Tag: church bylaws


Occasionally, churches get into bad habits. Such a church may adopt a set of bylaws and a constitution when the church is formed but ignore them for decades. Eventually, however, church growth, maturation, or a dispute force the bylaws and constitution into the light and into use. The argument that the bylaws and constitution “aren’t the way we have done it” may not preserve seemingly long-established tradition. If a church ends up in a court of law on an issue that would otherwise be governed by the constitution and bylaws, tradition, especially oral and anecdotal, will be hard to prove and very unlikely to be recognized as controlling.

In Leggett v True Zion, 2018 IL App (1st) 171101 (Slip Op.) (Ill. App. 2018), prior church leadership wanted to select the new pastor and new board of directors. The congregation, however, decided to follow their bylaws and the board recorded in their minutes that the congregational meeting would be called consistent with the bylaws. The Plaintiffs actually attended the congregational meeting, which waived any notice issue, but “declined” to vote. The plaintiffs filed suit challenging the authority of the congregational meeting to select a new pastor and the new board of directors and alleged the church tradition was that the pastor would be selected by the church “overseer” and not by the board and confirmed by a congregational vote.  The bylaws were consistent with Illinois non-profit corporation governing statutes.  The trial court dismissed the case with prejudice and the appellate court affirmed.

Church corporation governance documents are important in a church dispute. Bylaws should be followed, written minutes of meetings consistent with the bylaws should be maintained, and every couple of years the bylaws should be updated, if needed, using the procedure in the bylaws for doing so. Tradition is a relic of the past in church governance. If the tradition is that important, or deemed as a spiritual requirement, the bylaws should be amended to incorporate and spell out the tradition. If the tradition is not a relic, stop treating it like one. Even small churches have enormous financial assets compared to their size. No one would want to own a home without a valid title (and probably valid title insurance) and valid homeowners’ insurance by relying on their tradition of living there and paying the bills.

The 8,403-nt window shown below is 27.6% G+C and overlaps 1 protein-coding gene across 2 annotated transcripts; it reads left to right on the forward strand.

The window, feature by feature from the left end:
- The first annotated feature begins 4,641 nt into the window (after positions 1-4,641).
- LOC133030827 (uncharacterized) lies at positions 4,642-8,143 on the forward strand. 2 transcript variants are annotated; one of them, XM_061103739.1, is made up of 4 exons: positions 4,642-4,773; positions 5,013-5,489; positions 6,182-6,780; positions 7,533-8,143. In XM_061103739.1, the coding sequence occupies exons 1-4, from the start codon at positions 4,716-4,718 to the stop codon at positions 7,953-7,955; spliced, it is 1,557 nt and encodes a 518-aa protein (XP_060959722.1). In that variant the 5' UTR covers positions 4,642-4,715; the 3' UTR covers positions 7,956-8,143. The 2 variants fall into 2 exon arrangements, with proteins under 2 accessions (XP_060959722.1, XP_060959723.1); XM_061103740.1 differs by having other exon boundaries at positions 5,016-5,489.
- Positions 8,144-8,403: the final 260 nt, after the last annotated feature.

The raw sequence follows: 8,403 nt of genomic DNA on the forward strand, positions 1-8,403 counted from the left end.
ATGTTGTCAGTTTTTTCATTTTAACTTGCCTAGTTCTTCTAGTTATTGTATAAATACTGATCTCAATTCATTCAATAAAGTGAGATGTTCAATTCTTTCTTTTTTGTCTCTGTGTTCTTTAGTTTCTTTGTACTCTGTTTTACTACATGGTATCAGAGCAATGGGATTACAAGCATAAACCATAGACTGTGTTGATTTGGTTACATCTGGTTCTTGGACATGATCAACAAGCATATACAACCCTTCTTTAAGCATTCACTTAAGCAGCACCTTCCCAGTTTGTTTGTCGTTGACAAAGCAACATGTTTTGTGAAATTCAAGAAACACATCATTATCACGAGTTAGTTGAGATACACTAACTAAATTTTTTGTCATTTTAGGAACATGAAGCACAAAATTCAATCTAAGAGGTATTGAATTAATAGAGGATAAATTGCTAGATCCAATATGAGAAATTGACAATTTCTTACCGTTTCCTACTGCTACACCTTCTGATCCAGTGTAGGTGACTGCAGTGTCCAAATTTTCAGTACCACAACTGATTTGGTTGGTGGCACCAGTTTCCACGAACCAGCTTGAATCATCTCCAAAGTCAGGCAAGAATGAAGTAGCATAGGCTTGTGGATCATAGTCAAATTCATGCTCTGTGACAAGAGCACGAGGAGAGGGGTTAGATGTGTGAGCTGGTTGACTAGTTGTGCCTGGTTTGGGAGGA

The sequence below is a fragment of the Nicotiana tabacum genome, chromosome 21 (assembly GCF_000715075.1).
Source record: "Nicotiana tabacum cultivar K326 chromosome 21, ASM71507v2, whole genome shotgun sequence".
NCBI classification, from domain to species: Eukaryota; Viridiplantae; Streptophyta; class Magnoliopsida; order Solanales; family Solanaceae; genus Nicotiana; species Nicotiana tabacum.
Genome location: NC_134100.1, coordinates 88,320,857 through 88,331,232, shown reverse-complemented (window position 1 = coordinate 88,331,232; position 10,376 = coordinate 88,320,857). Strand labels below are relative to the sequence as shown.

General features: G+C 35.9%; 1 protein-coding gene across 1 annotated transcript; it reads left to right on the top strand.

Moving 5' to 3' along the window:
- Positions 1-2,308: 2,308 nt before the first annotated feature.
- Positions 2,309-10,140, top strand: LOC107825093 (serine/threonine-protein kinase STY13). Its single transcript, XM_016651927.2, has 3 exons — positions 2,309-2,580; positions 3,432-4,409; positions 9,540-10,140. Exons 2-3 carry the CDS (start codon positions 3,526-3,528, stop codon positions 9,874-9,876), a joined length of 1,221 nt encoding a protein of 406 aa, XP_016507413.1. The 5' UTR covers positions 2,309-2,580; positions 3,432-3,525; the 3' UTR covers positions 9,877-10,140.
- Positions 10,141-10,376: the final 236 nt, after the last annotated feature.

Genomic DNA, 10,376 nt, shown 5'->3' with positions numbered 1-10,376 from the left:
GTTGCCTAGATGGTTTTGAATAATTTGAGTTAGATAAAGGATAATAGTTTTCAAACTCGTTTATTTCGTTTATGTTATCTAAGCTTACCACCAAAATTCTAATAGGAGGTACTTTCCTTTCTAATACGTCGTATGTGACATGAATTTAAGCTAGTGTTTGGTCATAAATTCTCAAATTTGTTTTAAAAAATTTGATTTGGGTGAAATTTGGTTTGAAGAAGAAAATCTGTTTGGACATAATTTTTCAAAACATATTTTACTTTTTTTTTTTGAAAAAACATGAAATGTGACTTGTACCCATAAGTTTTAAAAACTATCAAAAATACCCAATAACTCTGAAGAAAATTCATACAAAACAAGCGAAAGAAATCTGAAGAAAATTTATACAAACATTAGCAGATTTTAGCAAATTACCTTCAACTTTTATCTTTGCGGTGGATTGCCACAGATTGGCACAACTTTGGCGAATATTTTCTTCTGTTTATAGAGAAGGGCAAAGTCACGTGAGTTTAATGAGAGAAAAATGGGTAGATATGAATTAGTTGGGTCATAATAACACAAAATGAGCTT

Courts often resolve disputes in ways that neither side wanted, liked, or ever believed was a possible outcome.  This is especially true in church litigation when courts find jurisdiction to decide one issue in a church split but lack jurisdiction to decide other issues.  The partial rulings that result may also leave some disputes only partly resolved.

In Davis v New Zion Baptist Church, Slip Op., (NC App. 2018), the church split spilled into the street resulting in trial court proceedings that led to an appeal in 2015, was remanded for additional proceedings, and appealed a second time.  The combatants in this church split certainly believed in full employment for lawyers.  The church bylaws were not followed in 2013 when the then church leadership attempted to amend them.  Further, the bylaws were so badly written there was no procedure for removal of church board members and no procedure for elections of replacements.  The trial court held the attempted bylaw amendments in 2013 were void based on “neutral principles of law.”  The trial court reasoned, as did the prior appeal ruling, that bylaws governed more than ecclesiastical matters, such as property, finances and contracts, and were subject to neutral principles of law.  The trial court refused to rule on whether the church board members were properly elected but ordered the church to hold general elections within 90 days.  The court of appeals affirmed the voiding of the bylaw amendments but reversed the election order, holding that because the bylaws were silent as to election procedure, that was solely an internal church matter.  The net result was that the church leadership remained in office pending future elections but the bylaw amendments would have to be resubmitted in accord with the bylaws.  Also, the church leadership decision to disfellowship the Plaintiffs did not impact the lawsuit because the alleged wrongs occurred while they were still members but the court did not reverse their loss of membership.

One lesson to be drawn is that bylaws matter and should be competently drafted and regularly updated with the help of a lawyer hired to assist.  The lawyer selected for the task should know something of the corporation laws of the state of incorporation of the church.  The adoption of bylaws and amendments should be carefully implemented using the language of the bylaws.  Bylaws should be considered regularly and not during controversy.  The temptation to tweak the bylaws for advantage becomes too strong at such times.  Another lesson is the “official” church membership rolls should be maintained and updated at least annually in congregation run churches.  Regular updates will mean that when they are needed to determine who can vote they will be available and most probably were last updated outside of the time when a controversy arose.  Both of these lessons, bylaws and membership rolls, are as important or more important for the church with one hundred members as the church with a thousand members.  Church split lawsuits usually involve smaller rather than larger churches.